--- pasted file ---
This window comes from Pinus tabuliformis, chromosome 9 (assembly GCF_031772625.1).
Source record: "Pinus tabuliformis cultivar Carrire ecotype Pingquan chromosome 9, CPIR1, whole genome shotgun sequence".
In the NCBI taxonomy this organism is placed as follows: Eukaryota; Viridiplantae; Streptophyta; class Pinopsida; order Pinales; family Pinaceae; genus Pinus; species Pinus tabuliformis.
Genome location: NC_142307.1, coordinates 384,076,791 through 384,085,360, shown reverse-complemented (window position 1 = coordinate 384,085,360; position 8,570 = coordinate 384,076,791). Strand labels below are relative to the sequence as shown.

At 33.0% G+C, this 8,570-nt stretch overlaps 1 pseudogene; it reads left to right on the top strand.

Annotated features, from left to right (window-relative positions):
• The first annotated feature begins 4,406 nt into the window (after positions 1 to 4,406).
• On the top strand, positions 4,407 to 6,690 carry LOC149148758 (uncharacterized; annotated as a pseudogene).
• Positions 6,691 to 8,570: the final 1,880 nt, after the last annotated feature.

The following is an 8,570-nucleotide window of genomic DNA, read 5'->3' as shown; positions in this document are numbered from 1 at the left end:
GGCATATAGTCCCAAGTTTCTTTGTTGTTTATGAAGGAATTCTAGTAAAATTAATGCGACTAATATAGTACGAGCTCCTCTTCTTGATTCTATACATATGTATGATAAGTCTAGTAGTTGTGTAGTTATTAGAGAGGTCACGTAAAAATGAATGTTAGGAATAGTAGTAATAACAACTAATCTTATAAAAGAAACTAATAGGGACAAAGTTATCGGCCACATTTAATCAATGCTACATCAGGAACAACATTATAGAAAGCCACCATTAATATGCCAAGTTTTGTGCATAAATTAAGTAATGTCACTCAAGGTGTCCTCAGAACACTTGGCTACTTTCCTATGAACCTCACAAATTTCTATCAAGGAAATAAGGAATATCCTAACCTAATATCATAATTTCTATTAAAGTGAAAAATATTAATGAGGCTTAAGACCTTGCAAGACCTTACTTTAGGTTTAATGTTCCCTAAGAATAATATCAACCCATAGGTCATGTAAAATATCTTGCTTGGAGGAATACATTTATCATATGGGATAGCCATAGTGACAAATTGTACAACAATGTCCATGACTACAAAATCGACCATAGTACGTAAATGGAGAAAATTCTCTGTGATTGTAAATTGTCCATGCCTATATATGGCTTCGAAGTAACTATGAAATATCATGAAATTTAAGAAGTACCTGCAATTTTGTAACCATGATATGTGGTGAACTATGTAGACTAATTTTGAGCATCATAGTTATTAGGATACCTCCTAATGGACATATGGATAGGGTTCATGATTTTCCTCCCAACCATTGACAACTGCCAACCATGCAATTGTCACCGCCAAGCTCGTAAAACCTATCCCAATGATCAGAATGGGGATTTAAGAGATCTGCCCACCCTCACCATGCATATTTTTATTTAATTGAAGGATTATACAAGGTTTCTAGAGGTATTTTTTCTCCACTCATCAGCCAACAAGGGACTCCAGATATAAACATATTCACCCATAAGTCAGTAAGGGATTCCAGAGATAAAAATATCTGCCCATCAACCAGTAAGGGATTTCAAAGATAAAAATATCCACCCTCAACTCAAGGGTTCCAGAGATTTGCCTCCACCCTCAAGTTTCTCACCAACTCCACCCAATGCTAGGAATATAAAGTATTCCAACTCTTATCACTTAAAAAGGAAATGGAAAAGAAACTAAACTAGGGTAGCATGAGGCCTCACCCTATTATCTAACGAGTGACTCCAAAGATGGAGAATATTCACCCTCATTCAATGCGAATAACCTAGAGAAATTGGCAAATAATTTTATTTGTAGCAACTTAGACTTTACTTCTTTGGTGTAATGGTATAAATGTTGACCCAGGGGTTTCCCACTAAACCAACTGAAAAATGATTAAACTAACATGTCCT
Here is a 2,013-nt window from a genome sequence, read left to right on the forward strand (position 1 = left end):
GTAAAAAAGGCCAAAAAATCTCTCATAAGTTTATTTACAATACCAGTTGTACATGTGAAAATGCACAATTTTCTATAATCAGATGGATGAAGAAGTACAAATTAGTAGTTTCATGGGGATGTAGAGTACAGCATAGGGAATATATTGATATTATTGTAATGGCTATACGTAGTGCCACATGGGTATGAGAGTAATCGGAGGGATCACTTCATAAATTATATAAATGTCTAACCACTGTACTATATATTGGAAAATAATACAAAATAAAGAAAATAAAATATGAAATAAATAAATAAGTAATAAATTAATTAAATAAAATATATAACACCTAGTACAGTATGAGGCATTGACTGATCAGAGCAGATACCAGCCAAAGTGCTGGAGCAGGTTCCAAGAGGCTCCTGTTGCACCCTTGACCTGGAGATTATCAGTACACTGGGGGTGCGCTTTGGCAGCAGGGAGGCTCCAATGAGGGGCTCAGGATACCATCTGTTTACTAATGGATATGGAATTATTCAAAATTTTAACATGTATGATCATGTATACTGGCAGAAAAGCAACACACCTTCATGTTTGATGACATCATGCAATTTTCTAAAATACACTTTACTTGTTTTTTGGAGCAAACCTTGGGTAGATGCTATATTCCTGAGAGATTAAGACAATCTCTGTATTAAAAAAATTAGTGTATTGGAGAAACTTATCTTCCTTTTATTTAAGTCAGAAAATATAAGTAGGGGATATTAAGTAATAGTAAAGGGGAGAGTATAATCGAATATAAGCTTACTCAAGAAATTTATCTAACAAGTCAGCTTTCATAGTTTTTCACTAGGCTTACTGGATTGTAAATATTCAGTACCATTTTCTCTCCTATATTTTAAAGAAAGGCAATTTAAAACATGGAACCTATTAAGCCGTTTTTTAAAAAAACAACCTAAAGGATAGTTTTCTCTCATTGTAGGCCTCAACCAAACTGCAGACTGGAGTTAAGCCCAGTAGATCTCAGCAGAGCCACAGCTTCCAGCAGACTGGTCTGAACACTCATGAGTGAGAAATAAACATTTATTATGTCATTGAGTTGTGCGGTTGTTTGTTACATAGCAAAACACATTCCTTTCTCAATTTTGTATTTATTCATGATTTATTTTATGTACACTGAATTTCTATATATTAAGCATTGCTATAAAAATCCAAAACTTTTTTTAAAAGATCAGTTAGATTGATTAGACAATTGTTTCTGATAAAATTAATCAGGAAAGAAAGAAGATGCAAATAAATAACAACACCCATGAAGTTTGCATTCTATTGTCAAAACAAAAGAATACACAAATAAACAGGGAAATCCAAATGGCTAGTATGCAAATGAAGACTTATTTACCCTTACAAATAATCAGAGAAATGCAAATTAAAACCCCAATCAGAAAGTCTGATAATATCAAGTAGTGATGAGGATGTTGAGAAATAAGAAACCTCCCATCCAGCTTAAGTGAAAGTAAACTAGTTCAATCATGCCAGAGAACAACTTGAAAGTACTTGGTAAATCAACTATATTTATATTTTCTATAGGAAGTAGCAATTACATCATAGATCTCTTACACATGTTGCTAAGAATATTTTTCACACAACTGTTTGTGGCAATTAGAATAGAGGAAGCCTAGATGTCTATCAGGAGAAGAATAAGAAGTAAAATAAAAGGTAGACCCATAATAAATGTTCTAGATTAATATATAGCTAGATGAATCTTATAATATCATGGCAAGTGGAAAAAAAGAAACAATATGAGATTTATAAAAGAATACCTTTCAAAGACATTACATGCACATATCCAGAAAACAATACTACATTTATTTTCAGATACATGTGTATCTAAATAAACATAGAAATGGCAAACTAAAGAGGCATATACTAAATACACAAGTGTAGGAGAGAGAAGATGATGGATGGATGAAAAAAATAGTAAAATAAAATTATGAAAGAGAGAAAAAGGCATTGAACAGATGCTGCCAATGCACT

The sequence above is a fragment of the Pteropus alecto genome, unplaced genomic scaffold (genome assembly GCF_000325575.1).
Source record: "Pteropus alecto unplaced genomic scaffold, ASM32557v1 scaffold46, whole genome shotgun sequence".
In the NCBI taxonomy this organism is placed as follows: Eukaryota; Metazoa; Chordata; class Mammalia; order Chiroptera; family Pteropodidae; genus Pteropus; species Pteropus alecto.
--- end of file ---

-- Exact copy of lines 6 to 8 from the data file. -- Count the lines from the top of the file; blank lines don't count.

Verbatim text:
Annotated features, from left to right (window-relative positions):
• The first annotated feature begins 4,406 nt into the window (after positions 1 to 4,406).
• On the top strand, positions 4,407 to 6,690 carry LOC149148758 (uncharacterized; annotated as a pseudogene).